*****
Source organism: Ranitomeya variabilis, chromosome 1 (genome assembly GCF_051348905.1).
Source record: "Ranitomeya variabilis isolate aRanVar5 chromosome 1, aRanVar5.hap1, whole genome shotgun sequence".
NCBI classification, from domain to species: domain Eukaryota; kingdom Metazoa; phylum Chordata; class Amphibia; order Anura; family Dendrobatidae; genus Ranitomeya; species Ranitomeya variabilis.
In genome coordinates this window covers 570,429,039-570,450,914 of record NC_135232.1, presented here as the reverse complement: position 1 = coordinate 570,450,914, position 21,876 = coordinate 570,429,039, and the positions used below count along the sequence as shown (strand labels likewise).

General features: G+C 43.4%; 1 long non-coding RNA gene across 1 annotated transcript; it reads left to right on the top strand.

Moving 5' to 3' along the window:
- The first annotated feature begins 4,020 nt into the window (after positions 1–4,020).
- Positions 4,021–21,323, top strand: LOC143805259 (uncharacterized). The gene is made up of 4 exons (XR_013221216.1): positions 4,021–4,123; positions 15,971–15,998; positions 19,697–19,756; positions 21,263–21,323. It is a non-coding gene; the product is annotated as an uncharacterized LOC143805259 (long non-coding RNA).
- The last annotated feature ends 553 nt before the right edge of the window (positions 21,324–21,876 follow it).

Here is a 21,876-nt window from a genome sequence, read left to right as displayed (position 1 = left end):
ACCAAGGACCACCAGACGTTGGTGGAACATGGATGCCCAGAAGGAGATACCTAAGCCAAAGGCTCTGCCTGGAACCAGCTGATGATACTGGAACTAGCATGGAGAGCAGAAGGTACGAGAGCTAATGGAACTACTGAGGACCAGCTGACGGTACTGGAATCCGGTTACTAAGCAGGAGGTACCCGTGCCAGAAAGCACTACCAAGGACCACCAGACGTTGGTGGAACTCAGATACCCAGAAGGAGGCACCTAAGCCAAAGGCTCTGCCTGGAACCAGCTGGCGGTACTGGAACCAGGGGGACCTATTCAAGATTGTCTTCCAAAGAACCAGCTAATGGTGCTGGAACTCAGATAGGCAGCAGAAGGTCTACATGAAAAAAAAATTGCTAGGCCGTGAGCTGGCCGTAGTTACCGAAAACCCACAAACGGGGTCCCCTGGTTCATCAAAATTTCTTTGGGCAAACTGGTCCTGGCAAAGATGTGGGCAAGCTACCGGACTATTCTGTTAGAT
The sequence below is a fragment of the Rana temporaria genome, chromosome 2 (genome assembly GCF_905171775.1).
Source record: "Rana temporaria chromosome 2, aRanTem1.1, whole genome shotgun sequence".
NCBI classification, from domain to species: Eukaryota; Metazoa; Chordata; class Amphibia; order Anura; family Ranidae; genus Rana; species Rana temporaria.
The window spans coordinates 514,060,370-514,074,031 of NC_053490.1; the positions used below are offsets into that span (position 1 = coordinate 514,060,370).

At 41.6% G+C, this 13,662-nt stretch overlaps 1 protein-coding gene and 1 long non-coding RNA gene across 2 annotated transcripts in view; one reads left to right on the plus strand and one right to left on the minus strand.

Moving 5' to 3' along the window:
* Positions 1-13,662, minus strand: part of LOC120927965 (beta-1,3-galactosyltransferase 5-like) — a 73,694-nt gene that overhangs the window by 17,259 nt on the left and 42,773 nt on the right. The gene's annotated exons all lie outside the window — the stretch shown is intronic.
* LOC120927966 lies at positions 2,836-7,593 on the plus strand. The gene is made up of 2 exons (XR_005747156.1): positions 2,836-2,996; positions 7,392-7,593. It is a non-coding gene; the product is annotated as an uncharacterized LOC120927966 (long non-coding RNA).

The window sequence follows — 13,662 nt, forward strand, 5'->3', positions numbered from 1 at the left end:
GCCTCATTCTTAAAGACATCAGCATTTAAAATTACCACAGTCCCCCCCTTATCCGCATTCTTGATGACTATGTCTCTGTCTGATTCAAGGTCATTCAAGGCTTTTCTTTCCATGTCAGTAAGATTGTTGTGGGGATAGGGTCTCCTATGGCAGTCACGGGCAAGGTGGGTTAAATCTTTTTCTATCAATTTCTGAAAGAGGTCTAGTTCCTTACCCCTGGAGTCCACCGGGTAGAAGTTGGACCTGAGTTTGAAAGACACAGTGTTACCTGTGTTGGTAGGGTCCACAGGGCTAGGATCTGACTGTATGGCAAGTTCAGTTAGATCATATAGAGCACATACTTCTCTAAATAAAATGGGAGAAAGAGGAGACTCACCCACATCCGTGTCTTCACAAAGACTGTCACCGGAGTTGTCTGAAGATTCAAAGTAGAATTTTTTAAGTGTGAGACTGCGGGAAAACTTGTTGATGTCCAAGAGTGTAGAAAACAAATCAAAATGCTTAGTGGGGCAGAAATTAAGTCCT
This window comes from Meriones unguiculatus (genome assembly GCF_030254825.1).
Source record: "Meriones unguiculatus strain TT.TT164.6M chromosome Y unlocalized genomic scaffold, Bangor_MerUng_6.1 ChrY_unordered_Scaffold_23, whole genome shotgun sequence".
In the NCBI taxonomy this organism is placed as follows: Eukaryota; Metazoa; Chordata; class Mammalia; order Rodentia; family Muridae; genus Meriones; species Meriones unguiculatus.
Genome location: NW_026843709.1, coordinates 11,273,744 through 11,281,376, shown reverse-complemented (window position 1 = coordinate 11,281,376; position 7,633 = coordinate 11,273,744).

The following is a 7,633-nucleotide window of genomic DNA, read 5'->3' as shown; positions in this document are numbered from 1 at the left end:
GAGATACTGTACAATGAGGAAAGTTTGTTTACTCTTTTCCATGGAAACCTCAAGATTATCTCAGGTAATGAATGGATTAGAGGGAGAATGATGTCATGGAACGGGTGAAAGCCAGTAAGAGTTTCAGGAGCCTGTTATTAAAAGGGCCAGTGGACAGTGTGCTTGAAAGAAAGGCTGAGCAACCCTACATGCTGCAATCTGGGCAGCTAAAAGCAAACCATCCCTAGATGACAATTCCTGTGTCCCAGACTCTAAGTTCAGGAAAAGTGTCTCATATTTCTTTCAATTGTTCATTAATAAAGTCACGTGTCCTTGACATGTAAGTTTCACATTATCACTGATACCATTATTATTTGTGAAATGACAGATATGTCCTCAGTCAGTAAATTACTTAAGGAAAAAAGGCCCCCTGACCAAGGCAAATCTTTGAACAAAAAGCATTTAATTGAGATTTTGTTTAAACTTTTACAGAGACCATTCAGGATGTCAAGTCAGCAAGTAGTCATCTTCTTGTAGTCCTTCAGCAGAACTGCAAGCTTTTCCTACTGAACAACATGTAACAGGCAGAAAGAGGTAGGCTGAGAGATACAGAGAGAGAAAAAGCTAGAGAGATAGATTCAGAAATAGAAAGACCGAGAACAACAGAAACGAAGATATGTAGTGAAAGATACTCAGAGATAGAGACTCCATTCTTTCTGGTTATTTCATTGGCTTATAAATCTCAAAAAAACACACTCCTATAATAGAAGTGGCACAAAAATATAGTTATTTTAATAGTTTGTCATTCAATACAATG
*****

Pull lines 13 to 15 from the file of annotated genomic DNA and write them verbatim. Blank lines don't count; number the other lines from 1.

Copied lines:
Source record: "Rana temporaria chromosome 2, aRanTem1.1, whole genome shotgun sequence".
NCBI classification, from domain to species: Eukaryota; Metazoa; Chordata; class Amphibia; order Anura; family Ranidae; genus Rana; species Rana temporaria.
The window spans coordinates 514,060,370-514,074,031 of NC_053490.1; the positions used below are offsets into that span (position 1 = coordinate 514,060,370).